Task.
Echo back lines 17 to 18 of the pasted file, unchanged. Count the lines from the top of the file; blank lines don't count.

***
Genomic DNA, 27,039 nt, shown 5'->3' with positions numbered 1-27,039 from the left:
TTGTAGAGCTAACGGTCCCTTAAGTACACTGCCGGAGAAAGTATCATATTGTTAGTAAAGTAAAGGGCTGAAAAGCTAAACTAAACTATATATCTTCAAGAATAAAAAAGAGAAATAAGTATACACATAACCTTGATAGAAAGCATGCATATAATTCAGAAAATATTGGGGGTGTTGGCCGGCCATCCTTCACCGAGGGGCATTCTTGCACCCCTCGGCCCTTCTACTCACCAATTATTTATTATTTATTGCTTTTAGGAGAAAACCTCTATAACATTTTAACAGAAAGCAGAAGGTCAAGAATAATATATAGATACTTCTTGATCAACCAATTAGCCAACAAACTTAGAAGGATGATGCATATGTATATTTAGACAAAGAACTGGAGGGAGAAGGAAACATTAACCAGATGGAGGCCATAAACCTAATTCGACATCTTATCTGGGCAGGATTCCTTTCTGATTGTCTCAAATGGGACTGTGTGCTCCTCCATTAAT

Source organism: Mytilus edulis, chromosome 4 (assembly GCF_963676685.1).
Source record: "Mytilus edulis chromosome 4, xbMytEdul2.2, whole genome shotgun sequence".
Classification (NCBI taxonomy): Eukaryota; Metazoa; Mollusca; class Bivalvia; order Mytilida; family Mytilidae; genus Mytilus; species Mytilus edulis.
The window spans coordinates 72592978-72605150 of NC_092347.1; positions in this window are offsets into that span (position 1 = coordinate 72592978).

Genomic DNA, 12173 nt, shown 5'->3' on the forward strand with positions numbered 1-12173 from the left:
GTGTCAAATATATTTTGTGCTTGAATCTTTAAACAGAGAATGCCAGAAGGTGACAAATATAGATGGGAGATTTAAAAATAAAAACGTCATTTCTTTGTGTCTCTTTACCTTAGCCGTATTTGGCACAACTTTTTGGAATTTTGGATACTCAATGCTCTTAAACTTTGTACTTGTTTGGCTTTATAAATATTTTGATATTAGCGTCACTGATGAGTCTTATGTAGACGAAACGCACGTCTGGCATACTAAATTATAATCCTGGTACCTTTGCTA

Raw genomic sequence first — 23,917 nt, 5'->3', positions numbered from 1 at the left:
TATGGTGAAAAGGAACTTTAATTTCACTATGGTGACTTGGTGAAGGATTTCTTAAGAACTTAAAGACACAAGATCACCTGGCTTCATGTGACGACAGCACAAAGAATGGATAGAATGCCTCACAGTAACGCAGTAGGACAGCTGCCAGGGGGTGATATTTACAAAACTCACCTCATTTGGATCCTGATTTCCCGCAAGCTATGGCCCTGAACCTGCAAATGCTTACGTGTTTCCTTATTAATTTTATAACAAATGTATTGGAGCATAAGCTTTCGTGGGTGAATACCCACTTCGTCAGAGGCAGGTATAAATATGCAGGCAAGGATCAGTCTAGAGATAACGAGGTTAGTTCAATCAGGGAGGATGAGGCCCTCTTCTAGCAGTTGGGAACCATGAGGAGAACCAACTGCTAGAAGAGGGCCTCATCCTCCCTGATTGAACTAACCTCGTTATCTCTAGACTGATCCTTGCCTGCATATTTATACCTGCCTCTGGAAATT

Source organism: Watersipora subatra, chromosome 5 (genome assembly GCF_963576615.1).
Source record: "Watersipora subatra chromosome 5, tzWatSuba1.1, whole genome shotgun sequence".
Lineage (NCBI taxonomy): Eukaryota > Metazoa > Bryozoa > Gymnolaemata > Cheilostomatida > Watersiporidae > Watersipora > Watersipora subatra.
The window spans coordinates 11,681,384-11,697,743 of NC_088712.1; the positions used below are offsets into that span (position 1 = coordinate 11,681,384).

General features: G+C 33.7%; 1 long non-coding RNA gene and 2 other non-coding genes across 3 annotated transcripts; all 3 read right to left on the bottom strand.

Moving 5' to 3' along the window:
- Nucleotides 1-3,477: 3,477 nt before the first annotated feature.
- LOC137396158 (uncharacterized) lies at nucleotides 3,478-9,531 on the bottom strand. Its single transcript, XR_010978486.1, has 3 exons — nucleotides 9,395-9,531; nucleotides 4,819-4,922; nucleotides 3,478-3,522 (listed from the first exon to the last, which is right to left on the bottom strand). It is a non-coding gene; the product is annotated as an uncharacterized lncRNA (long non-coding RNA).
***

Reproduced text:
- Nucleotides 1-3,477: 3,477 nt before the first annotated feature.
- LOC137396158 (uncharacterized) lies at nucleotides 3,478-9,531 on the bottom strand. Its single transcript, XR_010978486.1, has 3 exons — nucleotides 9,395-9,531; nucleotides 4,819-4,922; nucleotides 3,478-3,522 (listed from the first exon to the last, which is right to left on the bottom strand). It is a non-coding gene; the product is annotated as an uncharacterized lncRNA (long non-coding RNA).